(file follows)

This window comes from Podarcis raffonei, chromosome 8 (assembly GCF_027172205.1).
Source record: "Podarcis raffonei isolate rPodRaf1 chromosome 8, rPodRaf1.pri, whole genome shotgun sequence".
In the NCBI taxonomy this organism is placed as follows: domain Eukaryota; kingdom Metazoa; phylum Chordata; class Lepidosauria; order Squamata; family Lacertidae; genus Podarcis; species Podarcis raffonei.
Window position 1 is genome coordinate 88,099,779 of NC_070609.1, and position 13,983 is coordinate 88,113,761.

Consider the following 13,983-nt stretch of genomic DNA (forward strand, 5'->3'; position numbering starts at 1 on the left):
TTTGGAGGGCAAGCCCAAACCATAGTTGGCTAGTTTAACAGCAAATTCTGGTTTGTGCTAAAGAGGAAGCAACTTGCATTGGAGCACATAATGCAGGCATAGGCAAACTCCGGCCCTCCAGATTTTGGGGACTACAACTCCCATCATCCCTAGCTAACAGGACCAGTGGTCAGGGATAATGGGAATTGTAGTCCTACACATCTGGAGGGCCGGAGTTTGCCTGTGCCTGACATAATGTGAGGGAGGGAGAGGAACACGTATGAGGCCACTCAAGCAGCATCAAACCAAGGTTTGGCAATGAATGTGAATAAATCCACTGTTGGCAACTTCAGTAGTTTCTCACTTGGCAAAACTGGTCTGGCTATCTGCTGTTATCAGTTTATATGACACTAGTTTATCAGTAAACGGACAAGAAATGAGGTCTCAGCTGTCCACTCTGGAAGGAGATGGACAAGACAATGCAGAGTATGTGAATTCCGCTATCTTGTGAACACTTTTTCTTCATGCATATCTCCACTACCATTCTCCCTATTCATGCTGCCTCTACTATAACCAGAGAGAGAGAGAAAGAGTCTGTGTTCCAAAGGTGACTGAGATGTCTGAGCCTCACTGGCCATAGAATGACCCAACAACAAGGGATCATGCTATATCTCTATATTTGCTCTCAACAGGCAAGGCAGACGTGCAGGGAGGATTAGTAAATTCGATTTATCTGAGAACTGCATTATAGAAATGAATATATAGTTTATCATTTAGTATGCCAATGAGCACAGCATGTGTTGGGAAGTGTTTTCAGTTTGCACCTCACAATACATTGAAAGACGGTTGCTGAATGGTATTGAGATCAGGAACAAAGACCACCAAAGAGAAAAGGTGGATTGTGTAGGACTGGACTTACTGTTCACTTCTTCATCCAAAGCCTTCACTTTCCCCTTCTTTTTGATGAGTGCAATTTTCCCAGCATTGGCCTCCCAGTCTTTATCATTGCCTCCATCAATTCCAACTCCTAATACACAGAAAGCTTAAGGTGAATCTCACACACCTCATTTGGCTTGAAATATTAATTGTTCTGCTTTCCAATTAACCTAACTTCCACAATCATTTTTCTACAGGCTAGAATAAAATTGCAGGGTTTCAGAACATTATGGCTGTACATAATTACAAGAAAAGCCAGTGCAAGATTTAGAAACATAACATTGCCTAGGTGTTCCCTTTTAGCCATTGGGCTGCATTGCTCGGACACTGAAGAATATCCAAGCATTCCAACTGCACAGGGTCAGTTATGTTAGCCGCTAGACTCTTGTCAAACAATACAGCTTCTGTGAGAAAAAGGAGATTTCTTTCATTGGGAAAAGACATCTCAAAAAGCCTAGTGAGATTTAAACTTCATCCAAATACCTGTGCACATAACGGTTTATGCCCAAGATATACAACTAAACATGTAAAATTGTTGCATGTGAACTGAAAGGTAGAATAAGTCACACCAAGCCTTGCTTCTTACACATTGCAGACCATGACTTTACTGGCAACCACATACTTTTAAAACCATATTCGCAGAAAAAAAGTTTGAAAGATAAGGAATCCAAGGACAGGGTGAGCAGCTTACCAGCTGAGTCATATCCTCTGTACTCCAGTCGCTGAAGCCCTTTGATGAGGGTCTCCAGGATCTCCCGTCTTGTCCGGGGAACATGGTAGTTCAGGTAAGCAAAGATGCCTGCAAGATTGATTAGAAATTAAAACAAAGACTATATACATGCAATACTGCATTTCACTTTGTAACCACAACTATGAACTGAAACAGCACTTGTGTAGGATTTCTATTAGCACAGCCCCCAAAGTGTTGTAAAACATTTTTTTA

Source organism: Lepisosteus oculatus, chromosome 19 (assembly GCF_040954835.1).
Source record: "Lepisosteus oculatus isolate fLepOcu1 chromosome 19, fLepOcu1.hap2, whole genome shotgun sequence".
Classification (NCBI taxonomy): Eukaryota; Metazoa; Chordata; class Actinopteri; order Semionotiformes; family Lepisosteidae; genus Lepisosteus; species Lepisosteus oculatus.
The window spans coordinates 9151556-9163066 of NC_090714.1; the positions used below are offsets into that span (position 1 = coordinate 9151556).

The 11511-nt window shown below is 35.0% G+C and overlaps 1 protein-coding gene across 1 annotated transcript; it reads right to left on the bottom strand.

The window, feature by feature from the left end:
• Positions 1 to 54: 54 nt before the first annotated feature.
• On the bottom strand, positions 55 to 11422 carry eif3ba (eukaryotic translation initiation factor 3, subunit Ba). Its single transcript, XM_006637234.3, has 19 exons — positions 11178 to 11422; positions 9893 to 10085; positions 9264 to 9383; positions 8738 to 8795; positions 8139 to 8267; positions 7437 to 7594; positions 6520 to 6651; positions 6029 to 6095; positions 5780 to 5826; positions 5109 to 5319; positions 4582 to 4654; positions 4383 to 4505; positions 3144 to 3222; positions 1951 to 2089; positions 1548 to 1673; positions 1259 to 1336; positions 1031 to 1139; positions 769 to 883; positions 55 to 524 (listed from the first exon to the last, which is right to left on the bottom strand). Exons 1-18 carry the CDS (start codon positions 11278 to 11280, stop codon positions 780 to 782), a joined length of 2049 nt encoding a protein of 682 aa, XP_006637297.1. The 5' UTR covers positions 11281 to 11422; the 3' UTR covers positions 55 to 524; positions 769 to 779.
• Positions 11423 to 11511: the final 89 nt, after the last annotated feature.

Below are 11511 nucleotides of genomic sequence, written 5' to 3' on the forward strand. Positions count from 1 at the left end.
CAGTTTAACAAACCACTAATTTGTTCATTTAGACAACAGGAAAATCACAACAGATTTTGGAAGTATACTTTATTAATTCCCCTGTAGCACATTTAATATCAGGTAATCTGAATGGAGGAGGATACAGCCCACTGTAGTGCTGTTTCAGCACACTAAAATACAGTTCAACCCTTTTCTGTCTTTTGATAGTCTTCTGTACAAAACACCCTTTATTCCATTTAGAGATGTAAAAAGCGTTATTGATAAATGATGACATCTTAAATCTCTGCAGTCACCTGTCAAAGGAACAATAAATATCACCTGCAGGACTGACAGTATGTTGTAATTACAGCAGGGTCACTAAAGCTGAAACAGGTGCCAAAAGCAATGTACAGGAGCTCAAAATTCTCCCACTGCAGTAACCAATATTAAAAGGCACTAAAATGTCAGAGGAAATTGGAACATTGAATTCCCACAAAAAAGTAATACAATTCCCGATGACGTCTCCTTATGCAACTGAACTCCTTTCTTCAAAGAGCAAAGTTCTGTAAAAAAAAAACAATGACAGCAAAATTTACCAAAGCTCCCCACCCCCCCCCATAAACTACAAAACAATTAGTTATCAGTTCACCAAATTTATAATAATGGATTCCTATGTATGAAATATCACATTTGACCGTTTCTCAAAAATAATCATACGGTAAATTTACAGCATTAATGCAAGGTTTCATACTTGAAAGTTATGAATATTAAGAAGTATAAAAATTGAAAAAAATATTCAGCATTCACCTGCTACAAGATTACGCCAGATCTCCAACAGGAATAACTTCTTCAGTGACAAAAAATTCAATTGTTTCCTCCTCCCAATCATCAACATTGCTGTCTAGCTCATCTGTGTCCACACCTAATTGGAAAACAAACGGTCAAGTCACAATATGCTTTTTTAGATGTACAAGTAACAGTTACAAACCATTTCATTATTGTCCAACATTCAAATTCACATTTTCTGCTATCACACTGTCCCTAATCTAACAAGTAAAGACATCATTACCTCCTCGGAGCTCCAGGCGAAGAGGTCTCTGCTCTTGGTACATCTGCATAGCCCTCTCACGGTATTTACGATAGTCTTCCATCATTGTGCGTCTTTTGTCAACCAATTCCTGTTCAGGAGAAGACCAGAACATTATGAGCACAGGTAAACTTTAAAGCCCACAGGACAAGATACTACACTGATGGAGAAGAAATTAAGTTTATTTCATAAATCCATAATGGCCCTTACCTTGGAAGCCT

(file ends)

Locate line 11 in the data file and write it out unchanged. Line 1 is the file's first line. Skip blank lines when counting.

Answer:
The 11511-nt window shown below is 35.0% G+C and overlaps 1 protein-coding gene across 1 annotated transcript; it reads right to left on the bottom strand.